ADVANCING LEAD ACID TECHNOLOGY
The key intentions of the ALABC’s research programs are:
- To understand the factors limiting the performance of lead-acid batteries in various applications and generate technological solutions to optimize performance;
- To assist in and support the creation of emerging concepts, technologies and applications for advanced lead-acid batteries; and
- To accelerate the implementation and market penetration of new and emerging lead-acid battery technologies through demonstration projects
When the consortium began in 1992, the focus was on assessing VRLA battery performance for pure electric vehicle operation as a response to proposed government mandates for lower vehicle emissions. Over the years, the focus has shifted to developing VRLA battery systems for micro- and mild-hybrid electric vehicles, as well as stationary applications for grid and renewable energy storage designs. This approach has already yielded some of the most dynamic advancements in VRLA research in decades.
The consortium’s current program phase (2010-2012) addresses the further improvement and demonstration of carbon-enhanced lead-acid batteries for HEV duty. In particular, the need for successful study and demonstration of lead carbon (LC) batteries is driven by the fact that they are able to provide enhanced performance in high-rate charge and discharge cycling during partial state-of-charge operations but at the price level of conventional lead-acid batteries.
In many of today’s energy storage applications (especially in HEV operation), the battery has to remain at partial state-of-charge in order to accept frequent high-rate charge pulses. Conventional VRLA batteries quickly lose capacity under such conditions because of sulfation in their negative plates. ALABC research has shown that the addition of certain types of carbon to the negative plate can inhibit this sulfation and thus allow novel Lead Carbon VRLA batteries to function well in this application.
FROM LAB TESTING TO REAL-WORLD DEMONSTRATION
As part of the ALABC research program, members have conducted projects that not only test these batteries under different laboratory conditions but also apply them to real-world conditions in demonstrations all over the globe. Some of the more advanced of these projects include testing and demonstrations of:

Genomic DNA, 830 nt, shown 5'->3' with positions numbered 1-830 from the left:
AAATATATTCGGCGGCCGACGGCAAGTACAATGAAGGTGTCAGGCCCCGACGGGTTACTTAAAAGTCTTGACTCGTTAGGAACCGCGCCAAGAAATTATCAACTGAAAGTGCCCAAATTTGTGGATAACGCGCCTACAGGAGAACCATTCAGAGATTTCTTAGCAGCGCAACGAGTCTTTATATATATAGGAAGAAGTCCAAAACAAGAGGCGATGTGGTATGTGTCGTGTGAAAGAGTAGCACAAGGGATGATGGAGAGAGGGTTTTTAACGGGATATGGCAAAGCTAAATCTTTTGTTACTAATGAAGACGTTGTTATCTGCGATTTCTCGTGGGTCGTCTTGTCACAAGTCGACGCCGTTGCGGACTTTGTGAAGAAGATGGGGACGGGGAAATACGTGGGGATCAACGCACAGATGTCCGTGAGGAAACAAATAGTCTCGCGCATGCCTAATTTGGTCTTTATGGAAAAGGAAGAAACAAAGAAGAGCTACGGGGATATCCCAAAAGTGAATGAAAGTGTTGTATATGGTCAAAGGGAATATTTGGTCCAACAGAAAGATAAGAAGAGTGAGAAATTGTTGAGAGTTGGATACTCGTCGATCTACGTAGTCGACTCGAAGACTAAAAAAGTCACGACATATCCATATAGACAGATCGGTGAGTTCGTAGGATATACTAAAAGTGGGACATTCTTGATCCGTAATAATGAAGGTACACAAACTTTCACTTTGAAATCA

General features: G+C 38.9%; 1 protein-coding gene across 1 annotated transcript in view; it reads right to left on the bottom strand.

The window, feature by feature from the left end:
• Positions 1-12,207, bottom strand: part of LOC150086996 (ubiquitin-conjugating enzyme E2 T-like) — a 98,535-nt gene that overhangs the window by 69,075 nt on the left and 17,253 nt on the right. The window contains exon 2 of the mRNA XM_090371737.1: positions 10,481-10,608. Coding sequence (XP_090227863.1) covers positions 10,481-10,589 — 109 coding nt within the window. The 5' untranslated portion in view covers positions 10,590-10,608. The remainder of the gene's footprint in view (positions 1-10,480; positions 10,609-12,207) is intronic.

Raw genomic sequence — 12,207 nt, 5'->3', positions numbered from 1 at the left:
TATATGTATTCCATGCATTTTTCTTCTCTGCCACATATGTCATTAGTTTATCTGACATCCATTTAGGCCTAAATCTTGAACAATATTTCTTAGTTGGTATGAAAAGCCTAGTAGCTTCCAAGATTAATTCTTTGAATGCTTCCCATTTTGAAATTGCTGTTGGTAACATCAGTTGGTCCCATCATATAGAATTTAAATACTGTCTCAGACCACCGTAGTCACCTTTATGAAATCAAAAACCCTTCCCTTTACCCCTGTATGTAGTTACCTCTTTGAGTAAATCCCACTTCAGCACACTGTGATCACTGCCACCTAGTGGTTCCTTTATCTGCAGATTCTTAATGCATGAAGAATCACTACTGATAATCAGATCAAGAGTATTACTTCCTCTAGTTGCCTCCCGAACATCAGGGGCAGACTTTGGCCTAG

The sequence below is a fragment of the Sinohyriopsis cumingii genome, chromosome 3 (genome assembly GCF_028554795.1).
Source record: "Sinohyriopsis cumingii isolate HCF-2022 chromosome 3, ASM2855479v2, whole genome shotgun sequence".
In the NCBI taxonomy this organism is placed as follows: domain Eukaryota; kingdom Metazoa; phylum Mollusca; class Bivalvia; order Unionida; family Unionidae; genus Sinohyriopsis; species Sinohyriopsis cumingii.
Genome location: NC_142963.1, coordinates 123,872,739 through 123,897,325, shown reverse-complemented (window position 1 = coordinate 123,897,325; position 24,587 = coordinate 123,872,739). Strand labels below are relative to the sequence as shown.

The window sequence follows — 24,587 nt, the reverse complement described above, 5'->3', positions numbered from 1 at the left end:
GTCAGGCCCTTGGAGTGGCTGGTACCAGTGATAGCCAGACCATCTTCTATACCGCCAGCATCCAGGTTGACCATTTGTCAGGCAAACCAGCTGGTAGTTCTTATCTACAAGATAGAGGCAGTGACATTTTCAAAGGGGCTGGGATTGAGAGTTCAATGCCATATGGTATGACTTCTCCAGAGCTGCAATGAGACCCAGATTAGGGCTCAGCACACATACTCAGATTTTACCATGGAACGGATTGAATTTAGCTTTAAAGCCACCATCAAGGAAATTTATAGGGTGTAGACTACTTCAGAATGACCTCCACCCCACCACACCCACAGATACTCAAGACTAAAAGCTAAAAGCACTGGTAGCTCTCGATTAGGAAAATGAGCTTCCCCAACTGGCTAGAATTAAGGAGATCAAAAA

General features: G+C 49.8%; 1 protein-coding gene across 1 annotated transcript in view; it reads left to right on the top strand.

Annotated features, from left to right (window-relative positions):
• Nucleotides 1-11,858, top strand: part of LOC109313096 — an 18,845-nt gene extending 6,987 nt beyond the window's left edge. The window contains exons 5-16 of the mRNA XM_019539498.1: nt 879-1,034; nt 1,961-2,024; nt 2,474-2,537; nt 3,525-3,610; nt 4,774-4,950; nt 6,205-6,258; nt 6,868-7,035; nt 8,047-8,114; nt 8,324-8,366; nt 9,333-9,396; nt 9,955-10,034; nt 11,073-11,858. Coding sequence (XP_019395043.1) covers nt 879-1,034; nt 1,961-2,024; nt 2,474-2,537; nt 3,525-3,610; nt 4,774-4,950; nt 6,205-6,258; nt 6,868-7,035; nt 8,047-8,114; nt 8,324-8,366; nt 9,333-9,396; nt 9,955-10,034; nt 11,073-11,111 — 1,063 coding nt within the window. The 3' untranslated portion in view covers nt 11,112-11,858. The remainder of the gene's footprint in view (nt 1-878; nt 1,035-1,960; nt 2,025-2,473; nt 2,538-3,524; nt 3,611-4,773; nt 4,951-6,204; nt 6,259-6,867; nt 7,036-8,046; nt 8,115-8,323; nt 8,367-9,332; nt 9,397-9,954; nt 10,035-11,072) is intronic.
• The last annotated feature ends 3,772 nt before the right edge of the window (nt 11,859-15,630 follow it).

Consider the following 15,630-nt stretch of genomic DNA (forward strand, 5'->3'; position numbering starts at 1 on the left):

Lead carbon UltraBatteries (designed by CSIRO and produced by Furukawa) in a Honda Insight HEV that surpassed a ground-breaking 100,000-mile test run at the Millbrook Proving Ground near London, UK
A Honda Insight HEV retrofitted with advanced VRLA batteries from Banner and a Honda Civic HEV with advanced VRLA batteries from EffPower that surpassed several benchmarks at the Millbrook facility
A Honda Civic HEV retrofitted with a 178V pack of lead carbon UltraBatteries for on-road performance evaluation in Phoenix, AZ
An “LC Super Hybrid” Volkswagen Passat HEV, featuring lead carbon battery technology with an electric supercharger and integrated starter generator for higher performance
These projects are intended to demonstrate the practical applications of the advancements in today’s VRLA and LC designs and position them as a reasonable and affordable alternative to NiMH and Li-ion batteries for HEV applications. With continued success in this area, lead-acid batteries could garner more consideration from original equipment manufacturers for use in future automotive applications.
Enhanced VRLA and LC designs are also being researched and developed for deep cycling applications, such as remote area power supply, telecom and uninterruptible power supply, and grid-scale energy storage. These areas of research involve more of the high storage designs that have made lead-acid an attractive option for the industry.